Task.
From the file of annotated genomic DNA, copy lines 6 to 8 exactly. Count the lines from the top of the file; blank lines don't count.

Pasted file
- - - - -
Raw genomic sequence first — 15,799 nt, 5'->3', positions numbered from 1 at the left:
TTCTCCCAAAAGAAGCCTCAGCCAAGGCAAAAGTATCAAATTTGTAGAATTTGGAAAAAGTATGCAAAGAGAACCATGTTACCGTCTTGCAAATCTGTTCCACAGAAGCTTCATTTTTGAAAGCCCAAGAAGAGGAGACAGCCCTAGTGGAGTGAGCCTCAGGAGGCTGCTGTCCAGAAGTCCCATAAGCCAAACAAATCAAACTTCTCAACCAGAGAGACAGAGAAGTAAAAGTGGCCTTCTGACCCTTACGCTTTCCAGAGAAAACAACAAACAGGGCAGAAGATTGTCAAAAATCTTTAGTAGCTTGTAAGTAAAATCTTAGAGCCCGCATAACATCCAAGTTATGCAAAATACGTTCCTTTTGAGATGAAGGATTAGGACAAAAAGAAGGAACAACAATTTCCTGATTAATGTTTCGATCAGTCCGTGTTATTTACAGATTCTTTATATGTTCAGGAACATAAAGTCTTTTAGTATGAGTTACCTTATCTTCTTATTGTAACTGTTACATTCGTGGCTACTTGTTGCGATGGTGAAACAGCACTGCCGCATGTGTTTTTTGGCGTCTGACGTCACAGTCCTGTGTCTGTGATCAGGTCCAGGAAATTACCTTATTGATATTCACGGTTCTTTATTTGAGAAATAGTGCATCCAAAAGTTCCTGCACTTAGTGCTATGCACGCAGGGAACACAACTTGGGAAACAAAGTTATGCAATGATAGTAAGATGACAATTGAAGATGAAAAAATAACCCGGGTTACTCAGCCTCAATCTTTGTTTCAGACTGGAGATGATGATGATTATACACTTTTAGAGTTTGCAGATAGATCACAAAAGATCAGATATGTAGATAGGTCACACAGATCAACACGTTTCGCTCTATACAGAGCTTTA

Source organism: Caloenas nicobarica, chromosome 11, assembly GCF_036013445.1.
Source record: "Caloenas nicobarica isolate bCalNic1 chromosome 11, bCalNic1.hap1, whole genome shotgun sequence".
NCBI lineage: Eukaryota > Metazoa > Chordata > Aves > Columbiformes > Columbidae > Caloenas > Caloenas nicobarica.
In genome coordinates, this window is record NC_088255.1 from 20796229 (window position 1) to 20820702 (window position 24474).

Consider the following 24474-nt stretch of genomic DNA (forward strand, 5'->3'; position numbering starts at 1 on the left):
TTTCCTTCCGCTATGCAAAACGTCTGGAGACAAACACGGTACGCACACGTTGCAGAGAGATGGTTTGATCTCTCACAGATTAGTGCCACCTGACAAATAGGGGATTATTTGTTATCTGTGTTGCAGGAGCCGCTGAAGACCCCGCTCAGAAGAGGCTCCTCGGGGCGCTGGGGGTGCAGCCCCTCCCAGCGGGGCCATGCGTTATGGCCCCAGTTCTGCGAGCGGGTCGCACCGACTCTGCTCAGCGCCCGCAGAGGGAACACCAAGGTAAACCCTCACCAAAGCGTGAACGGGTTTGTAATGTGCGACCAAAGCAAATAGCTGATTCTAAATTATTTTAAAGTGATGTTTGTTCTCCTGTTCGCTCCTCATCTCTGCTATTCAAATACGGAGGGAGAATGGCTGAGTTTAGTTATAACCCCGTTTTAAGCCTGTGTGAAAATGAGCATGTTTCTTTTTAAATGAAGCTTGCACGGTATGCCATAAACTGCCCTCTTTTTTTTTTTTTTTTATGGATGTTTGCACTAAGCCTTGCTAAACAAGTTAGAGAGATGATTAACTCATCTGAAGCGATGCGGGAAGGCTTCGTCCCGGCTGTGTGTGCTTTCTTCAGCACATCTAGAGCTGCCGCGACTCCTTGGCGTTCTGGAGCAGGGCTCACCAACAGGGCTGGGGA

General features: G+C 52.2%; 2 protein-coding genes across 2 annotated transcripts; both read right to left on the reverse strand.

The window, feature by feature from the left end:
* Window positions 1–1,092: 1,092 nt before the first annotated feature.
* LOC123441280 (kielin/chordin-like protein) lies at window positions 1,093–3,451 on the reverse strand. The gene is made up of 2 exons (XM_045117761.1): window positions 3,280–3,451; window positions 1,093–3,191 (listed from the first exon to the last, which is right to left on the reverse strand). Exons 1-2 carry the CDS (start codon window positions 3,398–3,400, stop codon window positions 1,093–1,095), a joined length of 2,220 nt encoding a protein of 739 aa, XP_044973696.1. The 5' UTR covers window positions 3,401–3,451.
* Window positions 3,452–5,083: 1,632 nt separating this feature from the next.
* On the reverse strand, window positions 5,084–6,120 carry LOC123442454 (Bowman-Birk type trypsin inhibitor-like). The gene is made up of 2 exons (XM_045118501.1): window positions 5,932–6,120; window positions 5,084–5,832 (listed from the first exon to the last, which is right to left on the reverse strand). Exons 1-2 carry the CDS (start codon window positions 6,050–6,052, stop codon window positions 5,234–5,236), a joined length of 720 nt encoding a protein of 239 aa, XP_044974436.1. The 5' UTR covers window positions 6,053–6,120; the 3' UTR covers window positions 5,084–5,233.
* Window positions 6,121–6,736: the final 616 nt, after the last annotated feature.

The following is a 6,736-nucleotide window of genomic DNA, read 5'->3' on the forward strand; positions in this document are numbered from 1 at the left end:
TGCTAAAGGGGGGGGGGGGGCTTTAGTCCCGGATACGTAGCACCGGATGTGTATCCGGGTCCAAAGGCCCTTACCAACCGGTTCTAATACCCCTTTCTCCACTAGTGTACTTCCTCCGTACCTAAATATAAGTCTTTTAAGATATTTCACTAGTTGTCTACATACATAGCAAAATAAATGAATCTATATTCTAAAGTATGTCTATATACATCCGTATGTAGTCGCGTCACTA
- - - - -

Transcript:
In genome coordinates, this window is record NC_088255.1 from 20796229 (window position 1) to 20820702 (window position 24474).

Consider the following 24474-nt stretch of genomic DNA (forward strand, 5'->3'; position numbering starts at 1 on the left):
TTTCCTTCCGCTATGCAAAACGTCTGGAGACAAACACGGTACGCACACGTTGCAGAGAGATGGTTTGATCTCTCACAGATTAGTGCCACCTGACAAATAGGGGATTATTTGTTATCTGTGTTGCAGGAGCCGCTGAAGACCCCGCTCAGAAGAGGCTCCTCGGGGCGCTGGGGGTGCAGCCCCTCCCAGCGGGGCCATGCGTTATGGCCCCAGTTCTGCGAGCGGGTCGCACCGACTCTGCTCAGCGCCCGCAGAGGGAACACCAAGGTAAACCCTCACCAAAGCGTGAACGGGTTTGTAATGTGCGACCAAAGCAAATAGCTGATTCTAAATTATTTTAAAGTGATGTTTGTTCTCCTGTTCGCTCCTCATCTCTGCTATTCAAATACGGAGGGAGAATGGCTGAGTTTAGTTATAACCCCGTTTTAAGCCTGTGTGAAAATGAGCATGTTTCTTTTTAAATGAAGCTTGCACGGTATGCCATAAACTGCCCTCTTTTTTTTTTTTTTTTATGGATGTTTGCACTAAGCCTTGCTAAACAAGTTAGAGAGATGATTAACTCATCTGAAGCGATGCGGGAAGGCTTCGTCCCGGCTGTGTGTGCTTTCTTCAGCACATCTAGAGCTGCCGCGACTCCTTGGCGTTCTGGAGCAGGGCTCACCAACAGGGCTGGGGA